Cheek Kissing – Tips for Newly-Settled Expat Brits

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It is a measure of the drastic changes in English attitudes towards kissing in  Cheek Kissing   Tips for Newly Settled Expat Britsgeneral, and cheek kissing in particular that what is now more and more accepted as a standard form of greeting would have raised eyebrows – even shocked (especially between males) – three or four decades ago when it was mainly confined to theatrical types whose off-stage lives were marked by a general tendency to overdo. On the French side of the Channel, however, ‘faire la bise’ has long since been a common way of showing others you are friendlily inclined. Who, then in France kisses on the cheek, when and how do they do it?

Who cheek kisses?

Apart from special occasions such as the New Year when, traditionally, at the stroke of midnight, even those who are little more than strangers will kiss each other on the cheek, it will be no surprise to learn that a form of greeting which forces you into such close proximity with others that you can smell their make-up, after-shave (and sometimes even their breath) is resorted to between those whose degree of familiarity permits this mutual bringing together of cheeks and lips. it is generally limited, therefore, to relatives and friends. A cheek kiss is usually bestowed by women on women, and men on women. Nevertheless, even though in the past exclusively male cheek kissing took place only between close relatives, i.e. brothers, fathers and sons (and perhaps occasionally very close male  friends), today there is an increasing trend among young Frenchmen to replace the handshake by ‘la bise’ when greeting both male and female friends of a similar age.

When do you do it?

In convivial circumstances, however, men can kiss the cheeks of women who are more acquaintances than friends. This is especially the case when you are members of the same sporting club or association. When I go into the clubhouse of my local golf club, for example, I systematically cheek kiss all the women I know (while shaking hands with the men). And I’ve even known a complete woman stranger who was accompanying a friend to present her cheek for kissing (rather than simply holding out her hand) on me being introduced to her. In France, however, there can be a considerable gap between private and public behaviour, so the Brit abroad mustn’t be surprised if the woman who readily offers him her cheek at the golf club simply wishes him ‘Bonjour’ in the High Street.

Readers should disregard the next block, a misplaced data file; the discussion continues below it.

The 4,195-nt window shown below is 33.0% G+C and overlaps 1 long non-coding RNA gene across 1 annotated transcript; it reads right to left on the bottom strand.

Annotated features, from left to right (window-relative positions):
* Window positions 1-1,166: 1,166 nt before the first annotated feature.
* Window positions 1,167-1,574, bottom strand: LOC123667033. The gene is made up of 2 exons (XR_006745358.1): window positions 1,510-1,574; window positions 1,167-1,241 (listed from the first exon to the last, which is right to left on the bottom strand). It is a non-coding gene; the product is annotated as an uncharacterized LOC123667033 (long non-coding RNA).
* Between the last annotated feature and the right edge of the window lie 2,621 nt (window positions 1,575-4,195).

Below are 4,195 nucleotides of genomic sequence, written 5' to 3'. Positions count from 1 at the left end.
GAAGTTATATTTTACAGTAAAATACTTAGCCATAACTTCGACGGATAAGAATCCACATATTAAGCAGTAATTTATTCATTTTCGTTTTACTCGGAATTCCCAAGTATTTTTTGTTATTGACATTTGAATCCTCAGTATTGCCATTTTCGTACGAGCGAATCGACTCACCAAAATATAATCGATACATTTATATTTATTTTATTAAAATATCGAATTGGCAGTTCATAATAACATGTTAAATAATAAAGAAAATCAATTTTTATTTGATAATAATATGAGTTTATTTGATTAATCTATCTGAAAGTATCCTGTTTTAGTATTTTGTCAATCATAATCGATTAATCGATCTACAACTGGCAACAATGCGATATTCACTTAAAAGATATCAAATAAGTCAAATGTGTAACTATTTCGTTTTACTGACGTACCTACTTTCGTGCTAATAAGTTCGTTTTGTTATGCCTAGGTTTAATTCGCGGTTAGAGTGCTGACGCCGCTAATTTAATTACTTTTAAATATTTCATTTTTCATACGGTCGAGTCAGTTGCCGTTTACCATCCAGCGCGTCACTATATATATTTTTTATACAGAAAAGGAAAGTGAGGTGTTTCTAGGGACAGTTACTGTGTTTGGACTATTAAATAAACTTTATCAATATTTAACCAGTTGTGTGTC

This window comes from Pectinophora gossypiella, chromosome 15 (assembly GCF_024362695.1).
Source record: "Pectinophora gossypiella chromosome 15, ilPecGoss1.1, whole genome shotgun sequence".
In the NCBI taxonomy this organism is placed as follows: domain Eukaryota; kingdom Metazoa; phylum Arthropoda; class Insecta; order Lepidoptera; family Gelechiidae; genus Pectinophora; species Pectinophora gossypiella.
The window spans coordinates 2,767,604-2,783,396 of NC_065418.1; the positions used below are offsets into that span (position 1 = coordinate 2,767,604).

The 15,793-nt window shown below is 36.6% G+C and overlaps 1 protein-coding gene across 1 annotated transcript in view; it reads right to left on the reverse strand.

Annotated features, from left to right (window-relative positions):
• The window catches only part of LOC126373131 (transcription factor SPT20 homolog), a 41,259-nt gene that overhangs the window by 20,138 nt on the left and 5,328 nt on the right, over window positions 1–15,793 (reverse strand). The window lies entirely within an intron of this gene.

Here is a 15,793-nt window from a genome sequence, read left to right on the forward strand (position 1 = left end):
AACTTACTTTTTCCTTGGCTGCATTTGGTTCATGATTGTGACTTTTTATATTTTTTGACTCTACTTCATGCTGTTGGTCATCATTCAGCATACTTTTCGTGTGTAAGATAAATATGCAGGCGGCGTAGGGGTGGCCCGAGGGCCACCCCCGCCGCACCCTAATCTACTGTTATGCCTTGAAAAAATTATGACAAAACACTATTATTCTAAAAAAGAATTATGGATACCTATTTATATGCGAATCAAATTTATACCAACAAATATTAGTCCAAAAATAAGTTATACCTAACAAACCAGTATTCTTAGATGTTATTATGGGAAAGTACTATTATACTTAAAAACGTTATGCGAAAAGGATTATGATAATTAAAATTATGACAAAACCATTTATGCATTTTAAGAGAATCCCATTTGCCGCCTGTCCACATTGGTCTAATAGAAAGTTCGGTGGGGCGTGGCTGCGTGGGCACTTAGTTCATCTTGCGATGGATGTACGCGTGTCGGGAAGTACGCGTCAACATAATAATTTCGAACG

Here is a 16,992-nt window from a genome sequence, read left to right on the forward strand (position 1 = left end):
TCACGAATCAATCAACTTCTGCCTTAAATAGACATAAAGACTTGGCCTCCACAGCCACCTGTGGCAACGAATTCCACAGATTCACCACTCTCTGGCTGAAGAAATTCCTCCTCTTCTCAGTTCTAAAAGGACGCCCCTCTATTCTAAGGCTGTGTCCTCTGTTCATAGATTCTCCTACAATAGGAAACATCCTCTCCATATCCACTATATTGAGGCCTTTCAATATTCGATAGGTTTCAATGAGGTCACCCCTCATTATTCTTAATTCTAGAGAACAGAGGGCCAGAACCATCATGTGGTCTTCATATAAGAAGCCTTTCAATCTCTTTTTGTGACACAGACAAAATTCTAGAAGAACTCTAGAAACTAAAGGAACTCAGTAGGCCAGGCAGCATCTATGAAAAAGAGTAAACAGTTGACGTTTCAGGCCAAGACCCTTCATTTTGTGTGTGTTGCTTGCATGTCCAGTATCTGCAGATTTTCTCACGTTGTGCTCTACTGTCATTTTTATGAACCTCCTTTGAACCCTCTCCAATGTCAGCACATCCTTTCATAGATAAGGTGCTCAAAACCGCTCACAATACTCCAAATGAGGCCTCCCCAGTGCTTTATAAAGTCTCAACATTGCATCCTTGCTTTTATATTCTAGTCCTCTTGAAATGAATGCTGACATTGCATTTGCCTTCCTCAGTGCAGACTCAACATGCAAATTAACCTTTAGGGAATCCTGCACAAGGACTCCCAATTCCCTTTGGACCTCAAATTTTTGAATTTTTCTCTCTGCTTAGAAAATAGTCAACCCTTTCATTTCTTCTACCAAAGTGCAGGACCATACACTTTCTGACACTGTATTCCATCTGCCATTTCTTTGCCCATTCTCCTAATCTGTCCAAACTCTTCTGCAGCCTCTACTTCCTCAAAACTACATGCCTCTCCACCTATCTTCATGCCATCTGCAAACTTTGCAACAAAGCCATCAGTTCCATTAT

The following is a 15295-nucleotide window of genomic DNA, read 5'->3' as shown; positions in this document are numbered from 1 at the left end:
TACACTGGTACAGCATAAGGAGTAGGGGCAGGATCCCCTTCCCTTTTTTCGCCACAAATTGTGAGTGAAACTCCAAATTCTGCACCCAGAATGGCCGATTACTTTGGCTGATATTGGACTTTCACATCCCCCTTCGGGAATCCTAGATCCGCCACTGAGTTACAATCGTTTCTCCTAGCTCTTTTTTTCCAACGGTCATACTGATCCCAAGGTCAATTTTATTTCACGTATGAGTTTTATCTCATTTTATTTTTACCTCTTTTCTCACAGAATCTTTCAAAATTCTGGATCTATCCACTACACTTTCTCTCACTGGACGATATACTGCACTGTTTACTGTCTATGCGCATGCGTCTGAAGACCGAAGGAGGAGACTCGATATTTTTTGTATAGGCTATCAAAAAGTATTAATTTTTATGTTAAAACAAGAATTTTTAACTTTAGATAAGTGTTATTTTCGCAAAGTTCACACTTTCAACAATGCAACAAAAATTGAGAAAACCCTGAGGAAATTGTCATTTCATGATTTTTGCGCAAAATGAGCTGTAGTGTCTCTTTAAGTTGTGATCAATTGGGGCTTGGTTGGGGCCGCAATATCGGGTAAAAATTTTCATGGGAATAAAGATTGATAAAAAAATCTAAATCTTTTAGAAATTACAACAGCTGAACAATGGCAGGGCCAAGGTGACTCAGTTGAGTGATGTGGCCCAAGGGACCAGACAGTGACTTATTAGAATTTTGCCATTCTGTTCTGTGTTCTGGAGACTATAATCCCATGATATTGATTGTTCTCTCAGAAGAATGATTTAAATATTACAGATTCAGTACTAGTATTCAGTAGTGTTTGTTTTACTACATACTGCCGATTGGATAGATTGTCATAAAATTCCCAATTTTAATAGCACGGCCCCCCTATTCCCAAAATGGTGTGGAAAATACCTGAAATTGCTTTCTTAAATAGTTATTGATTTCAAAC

Children

Adults normally kiss small children on the cheek. Shaking hands would be inappropriately formal.

How do you do it?

Even though hugging would be considered far too intimate, placing your hand half way down the lady’s arm (not on her shoulder) would be a more natural accompaniment, and far more acceptable than keeping them both stuck to your sides. As far as the kissing itself is concerned, the first question we might ask is which cheek do you begin with? Well, basically, that’s for participants to decide. Personally, without really knowing why (perhaps it’s because I’m right-handed), I usually go for her left one first, and when she realizes this, the lady usually co-operates by holding it out. But, as with shaking hands, you can leave it to her to take the initiative. And what about the number of times? Well, this is, in fact, a regional thing. Where I live, thank goodness, I’ve never been witness to more than one on each. But, depending on where you are, it can be once on one, once on the other, and then back for another on the first. And in some regions, apparently, it can be as many as two on each.